TEL AVIV, Israel — In the aftermath of Israel's early Friday morning airstrikes against Hezbollah targets in Syria, the country's Arrow anti-ballistic missile scored its first operational intercept — but against what, experts here are asking?
What is known of this unusual story is this: Israel's Super Green Pine radar — part of the joint U.S.-Israel Arrow weapon system — detected a threat and launched an Arrow 2 interceptor against its first operational target. Evidence of this is clear from the Israeli Home Front alarm sounded throughout the southern environs of Jerusalem and the Jordan Valley; as well as pieces of the Arrow 2 rocket engine found and photographed in Jordan.
From an official Israel Defense Forces statement released early March 17, we know that the Israeli Air Force targeted "several targets in Syria" and that, following the mission, "several antiaircraft missiles were launched from Syria." The IDF reported that its "aerial defense systems intercepted one of the missiles" and stressed that "at no point was the safety of Israeli civilians or aircraft compromised."
This statement, too, is unusual in that as a matter of policy, the IDF has not publicized the periodic strikes it carries out in Syria to prevent high-value weaponry from crossing the border into Lebanon for Hezbollah's possible future use against Israel. The only Israeli operations in Syria that are publicly acknowledged and announced by the IDF pertain to aircraft, tank and artillery strikes in response to fire from Syrian territory quite close to Israel's border.
Today’s statement made no mention of retaliatory strikes, and an IDF officer confirmed to Defense News that airstrikes were against "strategic assets of Hezbollah" far north of the Israel-Syria-Jordan border. Israeli media reported Friday morning that the strikes were aimed at arms convoys in Syria’s Homs District, not far from Palmyra, a formerly Islamic State group-held city retaken earlier this month by Syrian regime forces with backing from Russia.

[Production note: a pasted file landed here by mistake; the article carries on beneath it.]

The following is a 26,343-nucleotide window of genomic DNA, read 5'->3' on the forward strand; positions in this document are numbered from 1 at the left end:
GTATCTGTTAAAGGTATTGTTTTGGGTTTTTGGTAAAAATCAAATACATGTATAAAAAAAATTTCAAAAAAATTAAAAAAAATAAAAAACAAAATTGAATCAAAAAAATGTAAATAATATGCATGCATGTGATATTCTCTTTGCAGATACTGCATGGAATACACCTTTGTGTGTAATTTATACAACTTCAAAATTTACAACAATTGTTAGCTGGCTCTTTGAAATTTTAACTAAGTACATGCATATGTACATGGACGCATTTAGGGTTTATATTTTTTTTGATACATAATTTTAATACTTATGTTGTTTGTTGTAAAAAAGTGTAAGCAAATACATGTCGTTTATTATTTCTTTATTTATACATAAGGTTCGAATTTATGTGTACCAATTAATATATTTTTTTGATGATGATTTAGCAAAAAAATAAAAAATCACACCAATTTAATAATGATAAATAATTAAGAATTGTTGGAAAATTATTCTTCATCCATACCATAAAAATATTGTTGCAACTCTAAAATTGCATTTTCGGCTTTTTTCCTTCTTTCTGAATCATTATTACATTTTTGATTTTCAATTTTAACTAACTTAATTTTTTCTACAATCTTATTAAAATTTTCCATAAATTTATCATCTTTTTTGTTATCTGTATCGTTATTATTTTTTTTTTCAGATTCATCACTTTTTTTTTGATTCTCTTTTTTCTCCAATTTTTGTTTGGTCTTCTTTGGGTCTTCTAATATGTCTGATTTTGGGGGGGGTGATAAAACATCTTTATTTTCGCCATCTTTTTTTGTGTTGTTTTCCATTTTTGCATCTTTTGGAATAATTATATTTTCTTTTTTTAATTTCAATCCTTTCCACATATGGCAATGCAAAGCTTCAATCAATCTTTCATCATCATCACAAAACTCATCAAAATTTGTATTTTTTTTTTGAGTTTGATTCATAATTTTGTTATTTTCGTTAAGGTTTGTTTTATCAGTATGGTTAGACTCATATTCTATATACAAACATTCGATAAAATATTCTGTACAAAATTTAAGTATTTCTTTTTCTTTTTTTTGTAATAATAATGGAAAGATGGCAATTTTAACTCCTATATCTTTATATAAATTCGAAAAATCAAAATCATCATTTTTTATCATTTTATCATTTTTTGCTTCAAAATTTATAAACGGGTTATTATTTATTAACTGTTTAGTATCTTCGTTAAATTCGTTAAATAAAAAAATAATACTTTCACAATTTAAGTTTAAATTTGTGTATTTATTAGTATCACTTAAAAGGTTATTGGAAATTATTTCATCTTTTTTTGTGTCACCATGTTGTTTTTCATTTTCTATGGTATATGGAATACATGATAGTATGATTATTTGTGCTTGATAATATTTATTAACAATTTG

Israeli media are reporting that the Arrow intercepted an SA-5 surface-to-air missile, or SAM, and indeed it is logical that Syria’s air defense system launched against the intruding Israeli fighters in an attempt to down the planes. But given that the Israeli attack was hundreds of kilometers away from Israeli territory, why would Israel launch Arrow, which is intended to defend the homeland? The SA-15 or any other Syrian or even Russian SAM would not have posed a threat within Israel.
And in any case, Arrow is not designed to intercept SAMs. Such anti-air missiles are not part of the system’s database, which automatically tracks trajectories and predicts impact points of incoming ballistic missiles. Once fired, an SA-5 with its four strap-on boosters create five targets in the air, all of which appear as tumbling objects whose trajectories — unlike those of ballistic missiles — are practically impossible to predict.
And even if the Arrow system’s early warning and tracking radar mistook fragments of the SAM as a ballistic target, where is the debris, experts here are asking?
A more likely scenario, several experts here said, is that the Syrian regime was so incensed by yet another successful Israeli air attack on its soil that it fired off a Scud-type ballistic missile to make a point. Perhaps their point was to warn Israel against future incursions into its territory.
Or, in light of last week’s meeting between Israeli Prime Minister Benjamin Netanyahu and Russian President Vladimir Putin aimed at coordinating strategic interests and actions in Syria, perhaps Damascus felt the need to protest too much clarity between its Russian patron and its Israeli enemy.
Opall-Rome is Israel bureau chief for Defense News. She has been covering U.S.-Israel strategic cooperation, Mideast security and missile defense since May 1988. She lives north of Tel Aviv. Visit her website at www.opall-rome.com.